In his paper, "Reading War with Nietzsche and Reading Nietzsche with Kant, Rimbaud, and Bataille," Adrian Gargett discusses the aspects of poetry, communication, and notion that the apparition of Nietzsche manifested in Bataille is not a locus of secular reason but of necromantic religion: a writer who escapes philosophical conceptuality in the direction of unidentified zones, and dispenses with the "thing in itself" because it is an article of intelligible representation with no importance as a vector of becoming/of travel. Necromancy resists the transcendence of death opening territories of "voyages of discovery never reported." Against the strain of inert and superficial phenomenalism that typifies Nietzsche readings, Bataille pursues the fissure of abysmal skepticism, which passes out of the Kantian noumenon (intelligible object) through Kant and Schopenhauer's "thing in itself" (stripping away a layer of residual Platonism) and onwards in the direction of a-categorical, epochal, or base-matter that connects with Rimbaud's "invisible splendours": the immense death-scapes of a "universe without images." Matter cannot be allocated a category without being reclaimed for "ideality" and the Nietzschean crisis with the Ding an sich was not its tangible dogmatic materialism, but rather that it anticipated "an ideal form of matter" as the transcendent (quarantined) scene of primary truth, a "real world." Materialism is not a dogma but a journey, a break from socially regulated belief. It is "before anything else the obstinate negation of idealism, which is to say the very basis of all philosophy." Exploring a-categorical matter guides thought as chance and matter as chaos, beyond all parameters. It yields no propositions to ascertain, but only routes to discover.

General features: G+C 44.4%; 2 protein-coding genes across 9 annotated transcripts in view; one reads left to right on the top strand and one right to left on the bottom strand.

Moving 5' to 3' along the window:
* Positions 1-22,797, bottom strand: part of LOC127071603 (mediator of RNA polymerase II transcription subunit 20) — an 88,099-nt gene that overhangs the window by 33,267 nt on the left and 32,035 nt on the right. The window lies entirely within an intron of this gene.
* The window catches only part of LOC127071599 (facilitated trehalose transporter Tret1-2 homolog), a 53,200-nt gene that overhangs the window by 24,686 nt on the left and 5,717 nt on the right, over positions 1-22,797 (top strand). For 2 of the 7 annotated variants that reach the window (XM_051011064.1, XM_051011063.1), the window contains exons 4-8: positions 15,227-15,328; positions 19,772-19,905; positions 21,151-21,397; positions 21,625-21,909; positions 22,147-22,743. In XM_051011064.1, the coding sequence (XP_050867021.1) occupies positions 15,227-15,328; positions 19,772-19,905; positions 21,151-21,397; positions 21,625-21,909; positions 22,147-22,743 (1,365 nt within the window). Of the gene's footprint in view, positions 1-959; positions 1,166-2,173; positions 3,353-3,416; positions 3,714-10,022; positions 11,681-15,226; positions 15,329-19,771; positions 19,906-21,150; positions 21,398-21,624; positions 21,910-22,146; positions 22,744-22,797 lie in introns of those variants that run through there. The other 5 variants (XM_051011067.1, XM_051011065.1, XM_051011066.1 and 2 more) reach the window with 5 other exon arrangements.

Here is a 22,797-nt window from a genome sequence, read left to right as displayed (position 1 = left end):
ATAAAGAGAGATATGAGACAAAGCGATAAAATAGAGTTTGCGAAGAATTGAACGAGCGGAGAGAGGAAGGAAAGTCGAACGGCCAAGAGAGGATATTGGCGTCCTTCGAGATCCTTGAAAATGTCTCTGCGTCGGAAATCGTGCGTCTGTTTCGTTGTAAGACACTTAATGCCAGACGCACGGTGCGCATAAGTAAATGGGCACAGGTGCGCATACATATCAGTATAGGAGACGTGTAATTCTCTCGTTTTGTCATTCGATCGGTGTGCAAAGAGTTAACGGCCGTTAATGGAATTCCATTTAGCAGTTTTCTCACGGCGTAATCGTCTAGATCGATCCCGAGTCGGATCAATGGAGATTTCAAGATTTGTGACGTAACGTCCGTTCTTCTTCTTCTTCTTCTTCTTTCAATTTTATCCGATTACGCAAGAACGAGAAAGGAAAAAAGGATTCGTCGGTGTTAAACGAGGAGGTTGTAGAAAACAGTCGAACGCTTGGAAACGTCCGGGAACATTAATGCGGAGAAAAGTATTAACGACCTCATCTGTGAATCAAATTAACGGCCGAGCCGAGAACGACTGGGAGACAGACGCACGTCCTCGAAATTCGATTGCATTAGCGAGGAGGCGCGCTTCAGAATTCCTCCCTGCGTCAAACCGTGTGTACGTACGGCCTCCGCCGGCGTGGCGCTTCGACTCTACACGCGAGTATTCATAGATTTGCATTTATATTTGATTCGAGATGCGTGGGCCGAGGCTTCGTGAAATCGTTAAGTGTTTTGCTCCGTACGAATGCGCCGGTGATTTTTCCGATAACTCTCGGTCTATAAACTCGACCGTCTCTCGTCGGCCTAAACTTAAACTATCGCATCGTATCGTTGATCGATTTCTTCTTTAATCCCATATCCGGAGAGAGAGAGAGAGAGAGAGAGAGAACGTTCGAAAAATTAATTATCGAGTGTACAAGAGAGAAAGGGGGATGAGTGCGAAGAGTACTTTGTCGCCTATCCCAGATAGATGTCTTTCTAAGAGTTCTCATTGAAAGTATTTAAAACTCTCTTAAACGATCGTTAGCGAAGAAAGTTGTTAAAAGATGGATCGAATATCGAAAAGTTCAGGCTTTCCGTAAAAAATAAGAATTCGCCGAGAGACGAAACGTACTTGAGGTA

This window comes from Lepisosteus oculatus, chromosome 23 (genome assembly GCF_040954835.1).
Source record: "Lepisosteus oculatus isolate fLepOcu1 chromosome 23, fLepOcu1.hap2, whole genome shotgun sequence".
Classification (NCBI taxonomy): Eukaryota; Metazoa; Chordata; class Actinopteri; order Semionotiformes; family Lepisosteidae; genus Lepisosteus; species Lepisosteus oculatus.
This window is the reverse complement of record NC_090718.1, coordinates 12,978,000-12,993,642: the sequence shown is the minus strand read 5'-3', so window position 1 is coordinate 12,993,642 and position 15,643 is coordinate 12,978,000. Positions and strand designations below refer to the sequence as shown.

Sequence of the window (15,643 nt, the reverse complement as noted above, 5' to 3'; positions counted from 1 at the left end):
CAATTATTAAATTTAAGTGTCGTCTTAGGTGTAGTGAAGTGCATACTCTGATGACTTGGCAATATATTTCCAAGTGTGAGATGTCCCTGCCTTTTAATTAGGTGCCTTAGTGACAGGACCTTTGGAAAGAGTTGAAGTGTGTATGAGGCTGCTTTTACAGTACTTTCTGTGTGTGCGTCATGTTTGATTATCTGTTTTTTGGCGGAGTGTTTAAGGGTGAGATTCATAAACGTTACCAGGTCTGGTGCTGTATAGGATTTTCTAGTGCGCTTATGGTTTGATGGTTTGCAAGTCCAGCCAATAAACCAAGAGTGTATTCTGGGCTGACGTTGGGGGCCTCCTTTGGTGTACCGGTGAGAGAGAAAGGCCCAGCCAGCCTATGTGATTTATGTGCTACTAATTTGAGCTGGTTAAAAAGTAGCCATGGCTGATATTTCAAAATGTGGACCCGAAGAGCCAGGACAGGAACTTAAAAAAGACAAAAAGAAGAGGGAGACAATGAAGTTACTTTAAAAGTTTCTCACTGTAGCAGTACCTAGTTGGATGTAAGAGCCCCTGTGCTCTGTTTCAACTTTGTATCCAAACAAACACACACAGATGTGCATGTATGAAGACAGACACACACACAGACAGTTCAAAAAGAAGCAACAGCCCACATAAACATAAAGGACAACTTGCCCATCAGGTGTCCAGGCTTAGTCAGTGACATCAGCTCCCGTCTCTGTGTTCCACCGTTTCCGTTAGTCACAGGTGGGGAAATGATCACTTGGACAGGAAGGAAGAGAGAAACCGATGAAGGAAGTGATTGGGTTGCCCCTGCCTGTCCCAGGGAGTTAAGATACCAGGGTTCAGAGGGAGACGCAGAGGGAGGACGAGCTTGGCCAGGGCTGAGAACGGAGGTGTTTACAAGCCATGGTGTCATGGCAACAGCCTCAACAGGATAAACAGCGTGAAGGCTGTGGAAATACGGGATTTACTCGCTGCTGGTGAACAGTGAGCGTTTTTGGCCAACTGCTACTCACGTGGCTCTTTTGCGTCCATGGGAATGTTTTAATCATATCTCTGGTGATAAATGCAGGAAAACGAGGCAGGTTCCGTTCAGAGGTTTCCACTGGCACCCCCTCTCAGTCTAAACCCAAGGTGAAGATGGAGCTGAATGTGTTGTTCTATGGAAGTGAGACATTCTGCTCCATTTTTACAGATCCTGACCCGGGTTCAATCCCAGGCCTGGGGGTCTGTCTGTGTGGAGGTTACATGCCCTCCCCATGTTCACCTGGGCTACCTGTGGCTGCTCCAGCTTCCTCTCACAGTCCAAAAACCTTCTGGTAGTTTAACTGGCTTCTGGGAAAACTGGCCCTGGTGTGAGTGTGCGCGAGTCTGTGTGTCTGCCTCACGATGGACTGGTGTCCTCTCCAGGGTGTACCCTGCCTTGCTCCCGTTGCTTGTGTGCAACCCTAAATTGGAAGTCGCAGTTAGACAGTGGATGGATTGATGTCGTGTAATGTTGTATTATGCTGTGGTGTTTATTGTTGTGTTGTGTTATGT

"Reading War with Nietzsche and Reading Nietzsche with Kant, Rimbaud, and Bataille."
CLCWeb: Comparative Literature and Culture
This text has been blind peer reviewed by 2+1 experts in the field.
The above text, published by Purdue University Press ©Purdue University, has been downloaded 544 times as of 06/17/13. Note: the download counts of the journal's material are since Issue 9.1 (March 2007), since the journal's format in pdf (instead of in html 1999-2007).
CLCWeb: Comparative Literature and Culture is published by Purdue University Press ©Purdue University in open access. Please support the journal: Click here for more information and to make your donation online.